Victim-shaming Should Never Be Up For Debate

Image: diversepixel

I had been circling the depths of deep, cold water for some time. The water had begun to feel like a second skin, so I didn’t realize it when I sank deeper. I had been there so long, I didn’t even know I was submerged at sea.

Three decades in, something sharpened into view through the murky blacks and blues, and I realized I’d been unconsciously trying to avoid it. It was right there on the ocean floor, a splintered wreck that used to be whole and hopeful. It had been beneath me all this time, but I didn’t want to find it.

Once I knew it was there, I glanced at it often but looked quickly away. In moments of bravery, I swooped closer to get a better look and hovered, bobbing unsteadily. Currents tugged at me. Sometimes, I drifted higher where there was more light. Sometimes, I plunged so low that I was swimming through complete blackness. It felt safer there.

Then, all at once like a stab to the heart, I was lassoed and found myself anchored to the wreck. I could not get away, and I was forced to take it all in–every detail–of the cavernous holes and broken masts. Rusty chains encircled my wrists and ankles, and I free-floated as high as they’d allow above the gaping maw. Strange creatures with menacing eyes stared back at me, as I tried to make sense of what I was seeing.

Just as suddenly as I was chained, I was set loose and forcefully ejected. I broke the water’s surface and lay, gasping, in a new world where I had no idea how to breathe.

That wreck in the water was just one in a series. I couldn’t look at it directly for 30 years, because I had submerged much of myself along with it and was interminably intwined with it. I’m talking about sexual violations that occurred when I was very young, between six and eight years of age. The aggressor was a male trusted by my family, and older than me.

I couldn’t look at it until I neared forty years of age. A similar incident shot me right back, and anchored me there. Only then was I forced to take in the ugly truth of the behemoth I’d been suppressing.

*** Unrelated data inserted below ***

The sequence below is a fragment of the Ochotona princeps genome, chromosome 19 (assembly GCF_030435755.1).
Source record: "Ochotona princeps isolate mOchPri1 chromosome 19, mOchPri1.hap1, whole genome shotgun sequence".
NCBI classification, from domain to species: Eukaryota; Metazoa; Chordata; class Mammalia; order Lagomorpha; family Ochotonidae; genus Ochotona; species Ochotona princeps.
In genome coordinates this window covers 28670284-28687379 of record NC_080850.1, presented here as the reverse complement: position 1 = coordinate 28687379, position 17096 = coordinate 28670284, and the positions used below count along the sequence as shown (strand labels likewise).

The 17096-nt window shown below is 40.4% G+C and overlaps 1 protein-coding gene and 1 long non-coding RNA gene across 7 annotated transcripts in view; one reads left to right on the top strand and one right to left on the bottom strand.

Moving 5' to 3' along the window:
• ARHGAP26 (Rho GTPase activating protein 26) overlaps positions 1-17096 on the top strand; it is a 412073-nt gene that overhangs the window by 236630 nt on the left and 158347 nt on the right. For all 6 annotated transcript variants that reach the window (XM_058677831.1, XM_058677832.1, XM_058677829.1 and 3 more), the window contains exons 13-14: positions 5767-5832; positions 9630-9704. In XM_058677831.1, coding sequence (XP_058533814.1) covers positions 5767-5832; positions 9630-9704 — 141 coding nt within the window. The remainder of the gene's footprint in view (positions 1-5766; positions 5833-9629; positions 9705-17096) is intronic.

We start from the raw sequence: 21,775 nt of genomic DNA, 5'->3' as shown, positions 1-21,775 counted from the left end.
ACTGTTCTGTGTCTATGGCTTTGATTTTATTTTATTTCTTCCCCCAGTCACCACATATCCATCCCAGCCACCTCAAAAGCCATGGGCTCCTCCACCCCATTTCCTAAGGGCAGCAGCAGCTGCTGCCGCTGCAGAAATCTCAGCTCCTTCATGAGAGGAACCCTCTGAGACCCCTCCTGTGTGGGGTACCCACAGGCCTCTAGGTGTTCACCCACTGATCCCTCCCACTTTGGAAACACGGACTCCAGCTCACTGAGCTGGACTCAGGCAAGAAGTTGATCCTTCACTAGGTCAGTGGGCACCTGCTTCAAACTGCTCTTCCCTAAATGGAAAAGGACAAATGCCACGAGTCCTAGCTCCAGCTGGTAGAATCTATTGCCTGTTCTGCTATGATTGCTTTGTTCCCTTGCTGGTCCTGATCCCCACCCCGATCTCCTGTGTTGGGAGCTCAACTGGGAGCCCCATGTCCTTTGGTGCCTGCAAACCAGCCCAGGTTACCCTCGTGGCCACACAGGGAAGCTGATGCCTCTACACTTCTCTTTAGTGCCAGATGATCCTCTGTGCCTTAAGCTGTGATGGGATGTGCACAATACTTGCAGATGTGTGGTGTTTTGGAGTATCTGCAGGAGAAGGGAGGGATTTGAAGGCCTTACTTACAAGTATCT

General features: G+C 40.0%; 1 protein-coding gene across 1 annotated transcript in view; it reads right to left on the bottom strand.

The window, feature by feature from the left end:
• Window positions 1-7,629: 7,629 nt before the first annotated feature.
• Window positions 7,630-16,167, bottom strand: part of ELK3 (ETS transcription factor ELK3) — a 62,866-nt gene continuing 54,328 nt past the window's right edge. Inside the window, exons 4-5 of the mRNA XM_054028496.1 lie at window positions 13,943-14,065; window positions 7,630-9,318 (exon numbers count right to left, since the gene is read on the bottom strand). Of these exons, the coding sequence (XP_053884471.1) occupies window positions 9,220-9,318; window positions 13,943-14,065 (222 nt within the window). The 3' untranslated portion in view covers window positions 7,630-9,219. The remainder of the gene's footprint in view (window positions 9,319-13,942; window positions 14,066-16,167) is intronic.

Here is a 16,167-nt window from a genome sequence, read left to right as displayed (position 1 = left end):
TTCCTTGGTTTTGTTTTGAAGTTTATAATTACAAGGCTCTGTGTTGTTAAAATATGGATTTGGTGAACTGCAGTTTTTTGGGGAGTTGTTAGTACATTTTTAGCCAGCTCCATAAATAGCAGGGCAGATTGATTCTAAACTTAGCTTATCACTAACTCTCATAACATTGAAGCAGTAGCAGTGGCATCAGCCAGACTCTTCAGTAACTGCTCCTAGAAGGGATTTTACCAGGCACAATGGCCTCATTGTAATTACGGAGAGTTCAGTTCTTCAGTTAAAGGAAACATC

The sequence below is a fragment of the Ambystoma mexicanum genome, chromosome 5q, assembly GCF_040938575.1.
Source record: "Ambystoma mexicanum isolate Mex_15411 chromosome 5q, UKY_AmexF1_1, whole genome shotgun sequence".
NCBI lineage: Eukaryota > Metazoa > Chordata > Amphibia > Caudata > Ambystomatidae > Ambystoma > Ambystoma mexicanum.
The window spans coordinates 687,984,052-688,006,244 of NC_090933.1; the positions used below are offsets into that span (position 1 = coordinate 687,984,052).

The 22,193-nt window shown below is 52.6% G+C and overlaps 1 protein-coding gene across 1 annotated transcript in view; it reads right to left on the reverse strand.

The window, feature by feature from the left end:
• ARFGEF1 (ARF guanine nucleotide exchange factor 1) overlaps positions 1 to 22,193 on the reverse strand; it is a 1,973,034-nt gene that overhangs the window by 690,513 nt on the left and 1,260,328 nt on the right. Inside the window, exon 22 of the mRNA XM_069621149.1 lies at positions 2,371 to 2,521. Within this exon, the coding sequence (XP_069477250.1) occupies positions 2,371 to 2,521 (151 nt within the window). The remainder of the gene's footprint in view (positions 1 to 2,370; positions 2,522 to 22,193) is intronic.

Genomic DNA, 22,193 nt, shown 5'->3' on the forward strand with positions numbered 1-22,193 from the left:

When I allowed myself to fully remember, I was not surprised. The fleeting glimpses that had remained fully in my consciousness unfolded painfully into memory. Suddenly, I understood so much.

In an instant, struggles I had carried with me for thirty years made perfect sense.

When you have no voice, you can’t speak up.

With all the sexual allegations against powerful people recently, the public debate has gelled into politicized, polarized camps. One side is fiercely defending the accused and is lobbing grenades at the victims to keep them quiet. The other side has taken in the accusers and is demanding justice from the people in power.

I wrote this piece because someone I thought I could trust announced that she did not believe anyone who claimed assault so many years later. This was a fallout from a conversation we had on social media about the Washington Post article where four women were profiled as having deflected advances from Roy Moore nearly 30 years ago. One was 14 at the time and, as the youngest, had the unfortunate distinction of going the furthest until she cut it off.

Announcing that she doesn’t “trust anyone who comes forward with a claim how many years later,” this person who used to be a refuge for me virtually shackled my ankles and forced me back to the wreckage that has underlined my life. Accusing me of cherrypicking my sources for political reasons, she took stubborn pride in her own ability to move on after harassment. She judged me as a victim. She shamed me as a victim.